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Variability of Patient-Specific Motion Models Derived Using Different Deformable Image Registration Algorithms for Lung Cancer Stereotactic Body Radiotherapy (SBRT) Patients

S Dhou

S Dhou1*, D Ionascu2 , J Lewis3 , C Williams4 , (1) Brigham and Women's Hospital / Harvard Medical School, Boston, MA, (2) William Beaumont Hospital, Royal Oak, MI, (3) University of California at Los Angeles, Los Angeles, CA, (4) Brigham and Women's Hospital / Harvard Medical School, Boston, MA


SU-C-BRA-7 (Sunday, July 31, 2016) 1:00 PM - 1:55 PM Room: Ballroom A

Purpose: To study the variability of patient-specific motion models derived from 4-dimensional CT (4DCT) images using different deformable image registration (DIR) algorithms for lung cancer stereotactic body radiotherapy (SBRT) patients.

Methods: Motion models are derived by 1) applying DIR between each 4DCT image and a reference image, resulting in a set of displacement vector fields (DVFs), and 2) performing principal component analysis (PCA) on the DVFs, resulting in a motion model (a set of eigenvectors capturing the variations in the DVFs). Three DIR algorithms were used: 1) Demons, 2) Horn-Schunck, and 3) iterative optical flow. The motion models derived were compared using patient 4DCT scans.

Results: Motion models were derived and the variations were evaluated according to three criteria: 1) the average root mean square (RMS) difference which measures the absolute difference between the components of the eigenvectors, 2) the dot product between the eigenvectors which measures the angular difference between the eigenvectors in space, and 3) the Euclidean Model Norm (EMN), which is calculated by summing the dot products of an eigenvector with the first three eigenvectors from the reference motion model in quadrature. EMN measures how well an eigenvector can be reconstructed using another motion model derived using a different DIR algorithm. Results showed that comparing to a reference motion model (derived using the Demons algorithm), the eigenvectors of the motion model derived using the iterative optical flow algorithm has smaller RMS, larger dot product, and larger EMN values than those of the motion model derived using Horn-Schunck algorithm.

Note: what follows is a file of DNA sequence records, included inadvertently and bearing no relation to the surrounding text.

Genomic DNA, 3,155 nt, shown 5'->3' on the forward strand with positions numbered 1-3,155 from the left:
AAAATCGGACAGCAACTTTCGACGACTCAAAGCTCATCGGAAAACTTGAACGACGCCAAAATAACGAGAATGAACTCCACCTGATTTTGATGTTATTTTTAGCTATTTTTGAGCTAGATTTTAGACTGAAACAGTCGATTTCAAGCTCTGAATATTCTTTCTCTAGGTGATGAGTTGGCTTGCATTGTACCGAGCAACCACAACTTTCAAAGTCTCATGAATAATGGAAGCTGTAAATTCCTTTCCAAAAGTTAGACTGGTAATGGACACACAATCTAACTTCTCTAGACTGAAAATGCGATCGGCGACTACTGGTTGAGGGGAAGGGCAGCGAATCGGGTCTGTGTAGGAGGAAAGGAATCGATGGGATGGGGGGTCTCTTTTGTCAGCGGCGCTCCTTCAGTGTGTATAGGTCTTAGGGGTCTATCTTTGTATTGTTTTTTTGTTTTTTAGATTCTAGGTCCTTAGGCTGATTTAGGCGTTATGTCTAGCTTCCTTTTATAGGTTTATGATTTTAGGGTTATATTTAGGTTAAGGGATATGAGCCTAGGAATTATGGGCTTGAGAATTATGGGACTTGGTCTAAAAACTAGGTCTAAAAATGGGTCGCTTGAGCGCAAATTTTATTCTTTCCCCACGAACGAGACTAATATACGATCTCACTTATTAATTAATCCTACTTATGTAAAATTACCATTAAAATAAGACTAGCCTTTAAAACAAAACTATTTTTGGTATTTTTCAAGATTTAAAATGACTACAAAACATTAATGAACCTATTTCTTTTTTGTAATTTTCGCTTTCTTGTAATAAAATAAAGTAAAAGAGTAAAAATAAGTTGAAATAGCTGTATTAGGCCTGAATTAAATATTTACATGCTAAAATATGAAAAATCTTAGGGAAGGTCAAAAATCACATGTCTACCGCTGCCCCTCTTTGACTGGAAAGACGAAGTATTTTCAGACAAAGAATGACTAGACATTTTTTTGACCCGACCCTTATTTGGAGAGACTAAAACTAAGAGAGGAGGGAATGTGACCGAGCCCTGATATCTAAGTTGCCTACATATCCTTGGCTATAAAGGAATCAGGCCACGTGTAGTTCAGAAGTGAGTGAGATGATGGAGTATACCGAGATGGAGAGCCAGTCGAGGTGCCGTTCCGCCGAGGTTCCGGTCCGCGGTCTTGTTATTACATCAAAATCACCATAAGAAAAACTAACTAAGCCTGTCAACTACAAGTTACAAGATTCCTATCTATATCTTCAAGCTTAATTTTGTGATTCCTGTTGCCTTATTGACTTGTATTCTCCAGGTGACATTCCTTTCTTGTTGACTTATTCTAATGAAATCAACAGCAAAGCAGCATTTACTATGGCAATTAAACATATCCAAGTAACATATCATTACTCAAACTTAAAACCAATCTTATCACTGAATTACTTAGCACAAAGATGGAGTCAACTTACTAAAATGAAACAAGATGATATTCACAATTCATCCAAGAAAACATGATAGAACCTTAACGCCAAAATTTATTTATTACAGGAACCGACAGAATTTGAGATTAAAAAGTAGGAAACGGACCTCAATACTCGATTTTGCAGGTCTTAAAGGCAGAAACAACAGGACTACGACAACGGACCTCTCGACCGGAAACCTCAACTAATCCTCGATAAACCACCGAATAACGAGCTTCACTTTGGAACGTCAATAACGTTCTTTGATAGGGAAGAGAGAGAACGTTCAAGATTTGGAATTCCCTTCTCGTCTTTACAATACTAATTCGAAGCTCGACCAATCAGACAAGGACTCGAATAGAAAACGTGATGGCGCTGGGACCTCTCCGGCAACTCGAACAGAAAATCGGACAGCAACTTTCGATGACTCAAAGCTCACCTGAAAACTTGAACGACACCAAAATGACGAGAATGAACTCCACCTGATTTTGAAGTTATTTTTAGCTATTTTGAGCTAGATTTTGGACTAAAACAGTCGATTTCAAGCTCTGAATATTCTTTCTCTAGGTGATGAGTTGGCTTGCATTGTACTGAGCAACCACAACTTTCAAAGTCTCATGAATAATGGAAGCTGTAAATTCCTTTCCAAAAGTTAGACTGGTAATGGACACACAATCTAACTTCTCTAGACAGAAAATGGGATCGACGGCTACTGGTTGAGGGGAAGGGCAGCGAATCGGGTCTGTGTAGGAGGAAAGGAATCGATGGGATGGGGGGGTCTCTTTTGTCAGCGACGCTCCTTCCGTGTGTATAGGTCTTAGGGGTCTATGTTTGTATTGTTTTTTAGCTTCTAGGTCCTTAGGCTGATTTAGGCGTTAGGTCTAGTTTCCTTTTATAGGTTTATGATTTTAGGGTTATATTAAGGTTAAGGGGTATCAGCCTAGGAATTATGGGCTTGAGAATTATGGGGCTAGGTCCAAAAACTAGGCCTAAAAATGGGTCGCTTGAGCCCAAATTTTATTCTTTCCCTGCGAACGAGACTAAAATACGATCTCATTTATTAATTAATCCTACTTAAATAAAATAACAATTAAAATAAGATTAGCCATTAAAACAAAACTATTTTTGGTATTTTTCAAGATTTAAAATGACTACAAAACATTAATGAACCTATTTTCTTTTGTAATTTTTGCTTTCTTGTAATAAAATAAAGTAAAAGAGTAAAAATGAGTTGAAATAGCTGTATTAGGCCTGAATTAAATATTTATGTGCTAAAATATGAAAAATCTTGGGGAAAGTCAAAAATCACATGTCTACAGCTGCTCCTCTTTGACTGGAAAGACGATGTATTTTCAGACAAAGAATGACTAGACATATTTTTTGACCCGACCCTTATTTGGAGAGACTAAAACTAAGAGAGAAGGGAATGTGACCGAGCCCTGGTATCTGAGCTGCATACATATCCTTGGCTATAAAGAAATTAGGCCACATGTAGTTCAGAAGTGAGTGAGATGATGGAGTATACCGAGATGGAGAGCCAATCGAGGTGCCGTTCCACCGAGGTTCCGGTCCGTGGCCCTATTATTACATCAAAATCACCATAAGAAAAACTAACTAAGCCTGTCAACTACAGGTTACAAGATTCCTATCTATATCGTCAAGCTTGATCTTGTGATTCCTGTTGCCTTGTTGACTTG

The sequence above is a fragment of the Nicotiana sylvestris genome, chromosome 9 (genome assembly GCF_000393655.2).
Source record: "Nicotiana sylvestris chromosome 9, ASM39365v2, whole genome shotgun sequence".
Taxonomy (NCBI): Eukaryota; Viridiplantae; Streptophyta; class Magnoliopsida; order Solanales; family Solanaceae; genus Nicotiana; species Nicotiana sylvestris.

Conclusion: The study showed that motion models vary depending on which DIR algorithms were used to derive them. The choice of a DIR algorithm may affect the accuracy of the resulting model, and it is important to assess the suitability of the algorithm chosen for a particular application.

Funding Support, Disclosures, and Conflict of Interest: This project was supported, in part, through a Master Research Agreement with Varian Medical Systems, Inc, Palo Alto, CA.

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